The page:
Yvonne McCain, lead plaintiff in a historic lawsuit that ensured the right to shelter for homeless children and families, passed away this week. She will be remembered as a true New York hero.
McCain, a survivor of domestic violence who was forced to endure horrendous conditions in welfare hotels while seeking shelter for herself and her children, became the lead plaintiff in the landmark 1983 lawsuit McCain v. Koch (later v. Dinkins, v. Giuliani, and v. Bloomberg). The McCain case built on the legal victory in Callahan v. Carey, which had established the legal right to shelter for homeless adults, and argued that homeless families and children also deserved decent emergency shelter.
The McCain litigation involving homeless families continued for over two decades. The plaintiffs and the Legal Aid Society, which brought the case, won numerous protections for vulnerable children and families, including a landmark 1986 appellate court ruling affirming the right to shelter for homeless families. Over two decades the amazing legal team, led by attorney Steve Banks, won improved conditions in shelter facilities and court orders prohibiting the City from forcing homeless children and families to sleep on the floors and benches of intake offices.
Finally, after years of opposition by City officials -- and particularly virulent opposition from Mayors Giuliani and Bloomberg, who sought to abolish the legal right to shelter -- the McCain case was settled in 2008 in the landmark Boston v. City of New York case. The settlement enshrines the legal right to shelter for homeless families and children.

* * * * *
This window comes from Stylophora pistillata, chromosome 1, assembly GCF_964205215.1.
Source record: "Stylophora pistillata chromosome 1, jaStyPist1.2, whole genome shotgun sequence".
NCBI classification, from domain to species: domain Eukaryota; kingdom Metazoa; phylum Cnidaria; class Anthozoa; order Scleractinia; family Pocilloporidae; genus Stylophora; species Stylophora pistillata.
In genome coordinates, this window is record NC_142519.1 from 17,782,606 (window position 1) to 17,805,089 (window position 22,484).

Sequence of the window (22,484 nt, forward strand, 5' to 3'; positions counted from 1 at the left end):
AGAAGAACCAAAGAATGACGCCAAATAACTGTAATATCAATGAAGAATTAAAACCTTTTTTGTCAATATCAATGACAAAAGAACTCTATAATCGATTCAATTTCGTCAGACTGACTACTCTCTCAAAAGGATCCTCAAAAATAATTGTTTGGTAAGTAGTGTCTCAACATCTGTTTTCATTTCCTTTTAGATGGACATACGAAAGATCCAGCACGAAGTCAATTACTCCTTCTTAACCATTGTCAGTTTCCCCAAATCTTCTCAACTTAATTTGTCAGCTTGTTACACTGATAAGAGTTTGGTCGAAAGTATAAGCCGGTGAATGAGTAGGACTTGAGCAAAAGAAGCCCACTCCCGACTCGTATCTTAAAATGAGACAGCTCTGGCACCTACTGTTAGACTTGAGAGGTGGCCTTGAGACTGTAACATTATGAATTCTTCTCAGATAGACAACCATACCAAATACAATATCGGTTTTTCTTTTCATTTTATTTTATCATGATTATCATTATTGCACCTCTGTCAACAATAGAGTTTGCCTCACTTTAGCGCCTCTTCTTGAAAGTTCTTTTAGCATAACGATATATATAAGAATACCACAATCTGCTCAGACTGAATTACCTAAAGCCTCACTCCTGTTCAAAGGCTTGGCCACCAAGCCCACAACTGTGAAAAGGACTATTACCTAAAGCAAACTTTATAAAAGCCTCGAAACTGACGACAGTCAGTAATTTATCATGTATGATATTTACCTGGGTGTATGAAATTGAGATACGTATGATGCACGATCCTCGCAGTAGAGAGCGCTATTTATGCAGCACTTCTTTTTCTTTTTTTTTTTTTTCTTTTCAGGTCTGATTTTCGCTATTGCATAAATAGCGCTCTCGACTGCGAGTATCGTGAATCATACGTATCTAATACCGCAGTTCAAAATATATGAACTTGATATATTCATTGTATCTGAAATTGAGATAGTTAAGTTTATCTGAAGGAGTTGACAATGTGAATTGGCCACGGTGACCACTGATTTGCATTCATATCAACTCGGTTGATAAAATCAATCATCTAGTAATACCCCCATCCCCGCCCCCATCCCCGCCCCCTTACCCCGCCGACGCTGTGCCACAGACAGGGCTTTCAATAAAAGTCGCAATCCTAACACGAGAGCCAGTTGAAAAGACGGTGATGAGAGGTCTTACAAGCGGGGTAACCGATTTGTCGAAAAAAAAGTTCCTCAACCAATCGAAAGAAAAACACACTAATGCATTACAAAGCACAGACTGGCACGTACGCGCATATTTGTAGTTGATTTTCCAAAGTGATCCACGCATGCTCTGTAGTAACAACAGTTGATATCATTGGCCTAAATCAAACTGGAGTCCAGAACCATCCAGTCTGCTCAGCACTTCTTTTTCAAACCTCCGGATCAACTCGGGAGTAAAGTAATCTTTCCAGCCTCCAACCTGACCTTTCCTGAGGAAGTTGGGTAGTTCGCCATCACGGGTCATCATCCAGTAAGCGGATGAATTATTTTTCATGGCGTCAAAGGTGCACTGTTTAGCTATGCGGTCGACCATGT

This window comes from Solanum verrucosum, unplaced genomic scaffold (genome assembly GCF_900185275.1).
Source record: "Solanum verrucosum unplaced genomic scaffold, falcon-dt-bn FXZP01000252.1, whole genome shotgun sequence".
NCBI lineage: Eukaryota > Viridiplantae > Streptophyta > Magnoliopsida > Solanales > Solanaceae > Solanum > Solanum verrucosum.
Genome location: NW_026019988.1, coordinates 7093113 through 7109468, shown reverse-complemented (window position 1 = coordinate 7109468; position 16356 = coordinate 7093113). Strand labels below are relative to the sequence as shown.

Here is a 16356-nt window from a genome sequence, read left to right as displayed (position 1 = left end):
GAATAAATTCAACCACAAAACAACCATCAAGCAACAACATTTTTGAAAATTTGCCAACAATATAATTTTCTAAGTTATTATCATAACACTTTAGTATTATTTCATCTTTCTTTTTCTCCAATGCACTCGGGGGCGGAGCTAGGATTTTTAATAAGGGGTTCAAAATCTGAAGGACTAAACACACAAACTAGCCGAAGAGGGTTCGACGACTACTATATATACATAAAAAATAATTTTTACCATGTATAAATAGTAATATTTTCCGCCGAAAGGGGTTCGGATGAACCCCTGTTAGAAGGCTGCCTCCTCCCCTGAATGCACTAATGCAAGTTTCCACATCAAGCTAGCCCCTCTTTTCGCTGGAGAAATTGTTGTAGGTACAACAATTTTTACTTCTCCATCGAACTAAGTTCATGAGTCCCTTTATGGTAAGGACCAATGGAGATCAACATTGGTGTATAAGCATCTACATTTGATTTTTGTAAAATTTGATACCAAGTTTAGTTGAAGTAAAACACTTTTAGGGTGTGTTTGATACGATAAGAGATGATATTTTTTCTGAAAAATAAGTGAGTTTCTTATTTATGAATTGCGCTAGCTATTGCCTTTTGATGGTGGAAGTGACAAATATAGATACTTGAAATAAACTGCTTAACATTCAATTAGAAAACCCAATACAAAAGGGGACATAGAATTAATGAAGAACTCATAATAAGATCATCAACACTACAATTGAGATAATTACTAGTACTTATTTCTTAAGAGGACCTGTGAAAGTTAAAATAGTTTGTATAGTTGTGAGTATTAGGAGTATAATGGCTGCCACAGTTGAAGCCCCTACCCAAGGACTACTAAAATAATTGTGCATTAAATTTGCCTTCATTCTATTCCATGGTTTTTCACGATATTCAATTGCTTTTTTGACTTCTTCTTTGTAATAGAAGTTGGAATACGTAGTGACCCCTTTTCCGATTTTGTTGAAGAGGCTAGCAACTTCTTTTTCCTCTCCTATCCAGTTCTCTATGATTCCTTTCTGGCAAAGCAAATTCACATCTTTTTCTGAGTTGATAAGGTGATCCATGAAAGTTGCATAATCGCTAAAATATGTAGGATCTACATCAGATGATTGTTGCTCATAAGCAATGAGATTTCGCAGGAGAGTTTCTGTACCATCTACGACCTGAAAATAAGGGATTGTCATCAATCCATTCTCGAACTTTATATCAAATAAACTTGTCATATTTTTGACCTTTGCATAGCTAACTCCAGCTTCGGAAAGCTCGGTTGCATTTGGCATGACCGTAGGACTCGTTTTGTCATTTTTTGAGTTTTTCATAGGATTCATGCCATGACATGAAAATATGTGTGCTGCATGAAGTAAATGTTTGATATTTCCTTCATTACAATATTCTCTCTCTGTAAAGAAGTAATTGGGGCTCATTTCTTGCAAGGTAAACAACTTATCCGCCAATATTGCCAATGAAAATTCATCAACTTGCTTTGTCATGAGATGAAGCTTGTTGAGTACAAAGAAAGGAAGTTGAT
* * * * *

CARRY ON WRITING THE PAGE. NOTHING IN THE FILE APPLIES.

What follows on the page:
Steve Banks, who now serves as Attorney-in-Chief of the Legal Aid Society (as well as counsel to the Coalition), summed up Yvonne McCain's legacy in a moving obituary published in today's New York Times:
"The import of the settlement, and in a sense Ms. McCain's life, is that no matter who the mayor is now or in the future, tens of thousands of homeless children and their families are entitled to a roof over their heads."
McCain ultimately secured a subsidized apartment in Staten Island, get a college decree and a longstanding job at a community college -- opportunities that current Bloomberg administration policies deny to thousands of homeless families.
As the Times writes:
The success of her case surprised her. When the lawsuit was first filed, Ms. McCain recalled in 2003, "I thought we were going to get new mattresses and guardrails on the windows and that's it."
"I never imagined that this suit would end up being so helpful to so many people."
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